Diverticulitis is a condition that occurs when small pouches (called diverticula) form and push outward through weak spots in the lining of your digestive system. They’re most often found in the lower part of the large intestine, also known as your colon. The pouches aren’t specifically harmful – unless one or more of them become infected or inflamed.
When that happens, it can lead to severe abdominal pain (usually on the lower left side), nausea, fever and chills, bloating and gas, and a noticeable change in your bowel habits. You may also not feel like eating, and these symptoms can last from a few hours to a week or more. Mild cases of diverticulitis can be treated with rest, antibiotics and changes in your diet. Diverticulitis can involve a small abscess of one or more of the pouches or may result in a massive infection or perforated bowel. When it’s severe or recurring, diverticulitis may require surgery.
Diagnosis and TreatmentDoctors aren’t certain what causes diverticula to form, but they do believe it’s impacted by a low-fiber diet. If there’s not enough fiber in your stool, it’s harder for the colon to push waste out of your body. This pressure may cause pouches to form in the weak spots along the inside of the intestines. Your doctor will likely diagnose your condition by a physical exam, which may include blood tests, an x-ray, CT scan of your abdomen, colonoscopy or a sigmoidoscopy.
Treatments for diverticulitis include rest, oral antibiotics, and a liquid diet. If your diverticulitis causes ongoing problems, you may need additional treatments. And if you’ve had diverticulitis in the past, your doctor may recommend eating a more fiber-rich diet, including high fiber foods. Fiber adds bulk and softens stools, allowing them to pass more easily while also reducing pressure in the digestive system.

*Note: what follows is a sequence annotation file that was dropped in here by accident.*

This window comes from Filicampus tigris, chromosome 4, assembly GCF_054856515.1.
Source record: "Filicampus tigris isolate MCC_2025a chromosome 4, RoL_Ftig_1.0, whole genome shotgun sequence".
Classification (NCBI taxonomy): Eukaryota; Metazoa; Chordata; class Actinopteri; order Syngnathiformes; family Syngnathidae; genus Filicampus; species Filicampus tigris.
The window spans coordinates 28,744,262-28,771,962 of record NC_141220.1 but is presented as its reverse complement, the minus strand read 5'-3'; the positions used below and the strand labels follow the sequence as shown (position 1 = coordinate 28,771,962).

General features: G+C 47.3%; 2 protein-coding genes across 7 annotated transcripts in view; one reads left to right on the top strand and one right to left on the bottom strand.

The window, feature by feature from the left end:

What to EatThe Dietary Guidelines for Americans, 2015–2020, recommends a dietary fiber intake of 14 grams per 1,000 calories consumed. For example, for a 2,000-calorie diet, the fiber recommendation is 28 grams per day. Women younger than 51 should aim for 25 grams of fiber daily. Men younger than 51 should aim for 38 grams of fiber daily. Women 51 and older should get 21 grams daily. Men 51 and older should get 30 grams daily.
We know that some of the best sources of fiber include fruit, vegetables, and whole grains. Here are a few fiber-rich foods to include in your diet:
- Beans – Kidney, black and navy beans are great high-fiber choices
- Fresh fruit – apples, prunes and pears
- Vegetables – potatoes, spinach, squash, peas
- Whole grains – brown rice, quinoa and hot oatmeal or amaranth
To help you avoid constipation, your doctor may also recommend a fiber supplement, like psyllium or methylcellulose (commonly known as Metamucil and Citrucel). Staying hydrated also helps keep your system moving.